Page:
Their expression has been compared to that of the constitutively expressed lacZ gene promoter. As a result, recombinant gut-colonising microorganisms wherein antigen expression is driven by PphoP promoter forms a preferred embodiment of the invention.
The development of effective vaccines against pathogens is dependent not only on the identification of the appropriate protective antigens but also on the induction of an immune response at the site in the body which provides maximum protection against disease. For some pathogens, serum antibody provides protection against disease. However, many pathogens enter the body at a mucosal surface and protection against these diseases might therefore be dependent on the induction of mucosal immune responses. The Salmonella vaccine vector system is ideally suited to the delivery of many vaccine antigens since the vaccine delivery mechanism accurately mimics the natural disease, entering the body via the gut.
Thus in particular embodiment, the recombinant gut-colonising microorganism comprises a Salmonella spp. such as Salmonella typhimurium or Salmonella typhi.
The recombinant Salmonella evaluated here showed significant differences in their abilities to induce mucosal IgA antibody responses. Serum IgA levels were not a good predictor of mucosal IgA levels, in accordance with the general findings by other workers that these responses are not well correlated [Lu F X et al., Infect. Immun. 1999;67:6321-8; Russell M W et al., Infect. Immun. 1991;59:4061-70; and Wenneras C et al., Infect. Immun. 1999;67:6231-41]. After oral dosing all of the recombinant Salmonella would have entered the body via M-cells, and, if sufficient antigen was subsequently presented to immune effector cells then mucosal antibody responses would be expected. The finding that mucosal antibody in the gut was induced only after immunisation with recombinant Salmonella expressing F1-antigen from the phoP or pagC gene promoters suggests that these promoters directed high-level expression of F1-antigen within GALT. Peyer's patch cells taken from mice immunised with SL3261/pPpagC-F1 or SL3261/pPpnoP-F1 produced the highest levels of IgA supporting this suggestion.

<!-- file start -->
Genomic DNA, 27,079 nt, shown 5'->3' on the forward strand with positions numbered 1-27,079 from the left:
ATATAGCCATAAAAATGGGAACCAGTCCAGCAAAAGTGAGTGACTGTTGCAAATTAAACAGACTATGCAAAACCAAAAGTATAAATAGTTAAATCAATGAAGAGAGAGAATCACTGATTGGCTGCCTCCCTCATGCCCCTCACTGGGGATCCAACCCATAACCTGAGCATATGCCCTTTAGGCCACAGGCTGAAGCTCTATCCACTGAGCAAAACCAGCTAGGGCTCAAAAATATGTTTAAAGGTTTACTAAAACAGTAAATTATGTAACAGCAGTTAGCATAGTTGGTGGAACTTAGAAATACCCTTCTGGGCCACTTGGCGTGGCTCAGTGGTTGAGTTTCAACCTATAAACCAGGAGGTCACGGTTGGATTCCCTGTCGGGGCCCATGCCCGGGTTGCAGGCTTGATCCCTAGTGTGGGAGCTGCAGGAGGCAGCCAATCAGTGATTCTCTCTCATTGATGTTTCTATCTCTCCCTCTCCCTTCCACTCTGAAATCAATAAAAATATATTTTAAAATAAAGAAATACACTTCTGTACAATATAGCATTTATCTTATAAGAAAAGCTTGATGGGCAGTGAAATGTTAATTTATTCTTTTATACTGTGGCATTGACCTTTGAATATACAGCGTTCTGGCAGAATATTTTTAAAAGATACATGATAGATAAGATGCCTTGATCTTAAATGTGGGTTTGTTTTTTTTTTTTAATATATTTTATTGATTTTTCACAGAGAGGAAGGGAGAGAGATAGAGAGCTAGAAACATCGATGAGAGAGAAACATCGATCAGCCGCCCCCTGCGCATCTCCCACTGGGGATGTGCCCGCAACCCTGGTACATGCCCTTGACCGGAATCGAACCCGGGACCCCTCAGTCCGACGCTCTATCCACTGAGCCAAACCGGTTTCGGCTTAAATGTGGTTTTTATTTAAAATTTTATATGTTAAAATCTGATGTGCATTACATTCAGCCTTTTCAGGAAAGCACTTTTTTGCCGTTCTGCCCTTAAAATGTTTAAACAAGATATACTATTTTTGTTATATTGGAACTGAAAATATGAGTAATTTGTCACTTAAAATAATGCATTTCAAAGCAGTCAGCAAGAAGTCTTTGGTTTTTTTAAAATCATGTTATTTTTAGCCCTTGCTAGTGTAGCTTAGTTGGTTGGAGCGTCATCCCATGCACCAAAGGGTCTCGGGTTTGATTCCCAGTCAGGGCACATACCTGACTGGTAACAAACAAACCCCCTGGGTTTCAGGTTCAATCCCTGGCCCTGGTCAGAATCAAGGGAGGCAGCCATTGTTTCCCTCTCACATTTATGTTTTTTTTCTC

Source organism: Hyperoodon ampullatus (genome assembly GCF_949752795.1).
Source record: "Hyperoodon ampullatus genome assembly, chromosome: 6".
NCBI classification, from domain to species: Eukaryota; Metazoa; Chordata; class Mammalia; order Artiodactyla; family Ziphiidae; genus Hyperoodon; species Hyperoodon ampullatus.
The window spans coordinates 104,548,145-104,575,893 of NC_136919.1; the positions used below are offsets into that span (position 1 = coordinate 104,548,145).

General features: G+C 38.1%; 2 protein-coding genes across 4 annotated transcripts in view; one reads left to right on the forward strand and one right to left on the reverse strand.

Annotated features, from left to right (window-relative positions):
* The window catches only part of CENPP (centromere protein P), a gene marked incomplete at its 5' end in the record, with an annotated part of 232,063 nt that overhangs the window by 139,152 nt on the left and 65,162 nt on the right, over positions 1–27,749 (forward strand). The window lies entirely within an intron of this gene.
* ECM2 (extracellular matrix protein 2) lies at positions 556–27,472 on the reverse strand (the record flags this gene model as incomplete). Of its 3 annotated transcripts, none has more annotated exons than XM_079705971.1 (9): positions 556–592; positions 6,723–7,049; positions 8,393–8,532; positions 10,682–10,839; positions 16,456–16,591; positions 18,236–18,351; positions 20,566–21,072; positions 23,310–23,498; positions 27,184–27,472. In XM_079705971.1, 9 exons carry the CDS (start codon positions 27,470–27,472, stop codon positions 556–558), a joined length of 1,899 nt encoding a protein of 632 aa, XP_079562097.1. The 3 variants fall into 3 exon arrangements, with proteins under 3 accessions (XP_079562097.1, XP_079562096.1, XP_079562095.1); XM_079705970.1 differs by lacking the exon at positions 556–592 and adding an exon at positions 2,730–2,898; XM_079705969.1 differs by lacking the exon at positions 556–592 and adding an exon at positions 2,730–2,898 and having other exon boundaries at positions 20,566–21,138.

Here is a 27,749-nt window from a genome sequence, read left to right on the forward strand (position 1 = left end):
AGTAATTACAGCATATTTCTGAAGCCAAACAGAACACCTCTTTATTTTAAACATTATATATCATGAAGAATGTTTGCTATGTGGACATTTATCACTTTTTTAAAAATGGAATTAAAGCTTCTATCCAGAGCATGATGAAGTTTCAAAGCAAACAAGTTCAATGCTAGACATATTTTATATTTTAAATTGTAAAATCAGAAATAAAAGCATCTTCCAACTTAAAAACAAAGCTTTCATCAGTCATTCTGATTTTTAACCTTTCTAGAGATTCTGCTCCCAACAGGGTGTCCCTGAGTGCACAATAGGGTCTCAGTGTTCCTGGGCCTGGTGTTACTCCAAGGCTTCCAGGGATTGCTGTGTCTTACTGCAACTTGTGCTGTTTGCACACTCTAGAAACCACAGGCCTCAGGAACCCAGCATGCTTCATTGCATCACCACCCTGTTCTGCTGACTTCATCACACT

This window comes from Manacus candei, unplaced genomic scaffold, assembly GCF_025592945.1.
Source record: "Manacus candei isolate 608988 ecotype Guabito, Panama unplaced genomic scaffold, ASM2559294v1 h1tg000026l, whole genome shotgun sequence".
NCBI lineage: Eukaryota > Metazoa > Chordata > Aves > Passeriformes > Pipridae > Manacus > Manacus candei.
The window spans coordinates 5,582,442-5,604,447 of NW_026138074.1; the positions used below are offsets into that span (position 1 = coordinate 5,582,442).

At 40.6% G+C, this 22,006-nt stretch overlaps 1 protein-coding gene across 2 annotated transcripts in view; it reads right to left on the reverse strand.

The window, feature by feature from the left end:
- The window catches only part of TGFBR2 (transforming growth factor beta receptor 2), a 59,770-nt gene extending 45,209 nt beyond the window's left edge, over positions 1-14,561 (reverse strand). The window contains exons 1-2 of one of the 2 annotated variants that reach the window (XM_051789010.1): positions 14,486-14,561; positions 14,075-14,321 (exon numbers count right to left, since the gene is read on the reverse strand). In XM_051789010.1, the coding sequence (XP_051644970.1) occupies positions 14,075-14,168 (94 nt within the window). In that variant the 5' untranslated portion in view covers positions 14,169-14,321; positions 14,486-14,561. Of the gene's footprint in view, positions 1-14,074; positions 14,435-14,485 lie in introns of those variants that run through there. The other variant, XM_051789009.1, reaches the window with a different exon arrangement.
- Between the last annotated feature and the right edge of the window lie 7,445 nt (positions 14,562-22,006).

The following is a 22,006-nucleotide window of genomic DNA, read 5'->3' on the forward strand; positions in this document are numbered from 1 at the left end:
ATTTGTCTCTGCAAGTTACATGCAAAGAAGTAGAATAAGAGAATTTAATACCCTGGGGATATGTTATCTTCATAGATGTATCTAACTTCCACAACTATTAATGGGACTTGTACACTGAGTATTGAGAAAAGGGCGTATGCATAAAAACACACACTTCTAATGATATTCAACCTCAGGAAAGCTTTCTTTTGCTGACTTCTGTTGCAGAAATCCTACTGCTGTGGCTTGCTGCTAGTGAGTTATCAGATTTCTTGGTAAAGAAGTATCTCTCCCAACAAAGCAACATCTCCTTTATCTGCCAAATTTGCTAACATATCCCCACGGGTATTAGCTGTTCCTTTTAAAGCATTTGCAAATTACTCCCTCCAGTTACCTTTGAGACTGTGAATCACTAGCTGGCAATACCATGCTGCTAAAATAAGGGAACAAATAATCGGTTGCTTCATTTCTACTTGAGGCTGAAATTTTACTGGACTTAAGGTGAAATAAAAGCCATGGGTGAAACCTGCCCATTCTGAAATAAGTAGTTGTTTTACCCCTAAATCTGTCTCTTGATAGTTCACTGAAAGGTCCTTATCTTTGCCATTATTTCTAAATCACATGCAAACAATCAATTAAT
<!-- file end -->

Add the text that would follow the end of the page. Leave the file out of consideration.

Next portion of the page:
Immunisation with Salmonella containing pPphoP-F1 also resulted in detectable IgA antibody in the lungs. This is in accordance with the finding that this recombinant also induced the highest levels of IgA in the gut and might indicate that the SL3261/pPphoP-F1 was more effective than SL3261/pPpagC-F1 in inducing long-term expression of IgA.
Recombinant gut-colonising microorganisms of the invention are suitably attenuated so that the host does not experience significant harmful effects as a result of infection by the microorganism. Examples of attenuated mutants include aro mutants such as aroA and aroC mutants, apartate β-semi-aldehyde dehydrogenase (ASD) mutants, purine biosynthesis mutants, branched chain amino acid biosynthesis mutants, galactose epimerase (galE) mutants, regulatory mutants such as phoP and phoQ mutants, htrA serine protease mutants and adenyl cyclase mutants. Particular attenuated strains of Salmonella, such as Salmonella typhi include aroA, aroC and htrA mutants or triple mutants including all three mutations.